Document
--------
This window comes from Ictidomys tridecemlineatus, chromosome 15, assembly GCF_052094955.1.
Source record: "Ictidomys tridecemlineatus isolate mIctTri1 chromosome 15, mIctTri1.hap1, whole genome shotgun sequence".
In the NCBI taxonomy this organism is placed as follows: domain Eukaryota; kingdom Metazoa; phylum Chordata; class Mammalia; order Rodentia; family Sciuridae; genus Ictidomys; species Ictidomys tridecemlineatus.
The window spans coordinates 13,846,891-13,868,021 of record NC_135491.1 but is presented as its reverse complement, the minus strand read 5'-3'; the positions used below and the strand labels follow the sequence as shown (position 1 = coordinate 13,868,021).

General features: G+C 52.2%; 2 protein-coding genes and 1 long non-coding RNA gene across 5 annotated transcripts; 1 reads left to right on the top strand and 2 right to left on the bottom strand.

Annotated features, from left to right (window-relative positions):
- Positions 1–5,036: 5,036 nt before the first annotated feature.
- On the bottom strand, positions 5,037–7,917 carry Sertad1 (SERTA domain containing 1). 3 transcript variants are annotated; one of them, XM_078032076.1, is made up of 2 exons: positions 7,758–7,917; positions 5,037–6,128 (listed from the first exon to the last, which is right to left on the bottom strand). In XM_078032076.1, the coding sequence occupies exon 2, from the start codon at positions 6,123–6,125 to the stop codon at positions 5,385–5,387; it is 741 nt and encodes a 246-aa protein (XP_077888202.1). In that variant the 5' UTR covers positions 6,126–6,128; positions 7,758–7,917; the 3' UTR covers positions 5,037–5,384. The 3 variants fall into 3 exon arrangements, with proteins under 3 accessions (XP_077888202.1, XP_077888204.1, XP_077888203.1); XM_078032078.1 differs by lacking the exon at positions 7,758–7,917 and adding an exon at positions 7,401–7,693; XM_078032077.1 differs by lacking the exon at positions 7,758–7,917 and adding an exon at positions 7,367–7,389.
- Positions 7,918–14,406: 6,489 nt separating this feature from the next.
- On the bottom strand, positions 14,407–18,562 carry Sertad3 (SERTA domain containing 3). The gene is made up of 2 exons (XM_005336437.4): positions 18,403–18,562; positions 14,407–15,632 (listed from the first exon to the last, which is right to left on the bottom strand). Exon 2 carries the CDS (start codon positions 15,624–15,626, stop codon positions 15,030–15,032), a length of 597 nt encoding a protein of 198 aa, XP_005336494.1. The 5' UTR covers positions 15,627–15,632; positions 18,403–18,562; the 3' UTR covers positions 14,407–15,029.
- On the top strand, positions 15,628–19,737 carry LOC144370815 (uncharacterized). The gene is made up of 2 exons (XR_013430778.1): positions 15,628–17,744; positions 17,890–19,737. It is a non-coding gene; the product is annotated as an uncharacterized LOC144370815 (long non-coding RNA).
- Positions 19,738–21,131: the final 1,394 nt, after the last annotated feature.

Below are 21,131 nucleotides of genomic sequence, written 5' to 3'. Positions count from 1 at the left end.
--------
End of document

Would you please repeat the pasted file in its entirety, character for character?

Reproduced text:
This window comes from Ictidomys tridecemlineatus, chromosome 15, assembly GCF_052094955.1.
Source record: "Ictidomys tridecemlineatus isolate mIctTri1 chromosome 15, mIctTri1.hap1, whole genome shotgun sequence".
In the NCBI taxonomy this organism is placed as follows: domain Eukaryota; kingdom Metazoa; phylum Chordata; class Mammalia; order Rodentia; family Sciuridae; genus Ictidomys; species Ictidomys tridecemlineatus.
The window spans coordinates 13,846,891-13,868,021 of record NC_135491.1 but is presented as its reverse complement, the minus strand read 5'-3'; the positions used below and the strand labels follow the sequence as shown (position 1 = coordinate 13,868,021).

General features: G+C 52.2%; 2 protein-coding genes and 1 long non-coding RNA gene across 5 annotated transcripts; 1 reads left to right on the top strand and 2 right to left on the bottom strand.

Annotated features, from left to right (window-relative positions):
- Positions 1–5,036: 5,036 nt before the first annotated feature.
- On the bottom strand, positions 5,037–7,917 carry Sertad1 (SERTA domain containing 1). 3 transcript variants are annotated; one of them, XM_078032076.1, is made up of 2 exons: positions 7,758–7,917; positions 5,037–6,128 (listed from the first exon to the last, which is right to left on the bottom strand). In XM_078032076.1, the coding sequence occupies exon 2, from the start codon at positions 6,123–6,125 to the stop codon at positions 5,385–5,387; it is 741 nt and encodes a 246-aa protein (XP_077888202.1). In that variant the 5' UTR covers positions 6,126–6,128; positions 7,758–7,917; the 3' UTR covers positions 5,037–5,384. The 3 variants fall into 3 exon arrangements, with proteins under 3 accessions (XP_077888202.1, XP_077888204.1, XP_077888203.1); XM_078032078.1 differs by lacking the exon at positions 7,758–7,917 and adding an exon at positions 7,401–7,693; XM_078032077.1 differs by lacking the exon at positions 7,758–7,917 and adding an exon at positions 7,367–7,389.
- Positions 7,918–14,406: 6,489 nt separating this feature from the next.
- On the bottom strand, positions 14,407–18,562 carry Sertad3 (SERTA domain containing 3). The gene is made up of 2 exons (XM_005336437.4): positions 18,403–18,562; positions 14,407–15,632 (listed from the first exon to the last, which is right to left on the bottom strand). Exon 2 carries the CDS (start codon positions 15,624–15,626, stop codon positions 15,030–15,032), a length of 597 nt encoding a protein of 198 aa, XP_005336494.1. The 5' UTR covers positions 15,627–15,632; positions 18,403–18,562; the 3' UTR covers positions 14,407–15,029.
- On the top strand, positions 15,628–19,737 carry LOC144370815 (uncharacterized). The gene is made up of 2 exons (XR_013430778.1): positions 15,628–17,744; positions 17,890–19,737. It is a non-coding gene; the product is annotated as an uncharacterized LOC144370815 (long non-coding RNA).
- Positions 19,738–21,131: the final 1,394 nt, after the last annotated feature.

Below are 21,131 nucleotides of genomic sequence, written 5' to 3'. Positions count from 1 at the left end.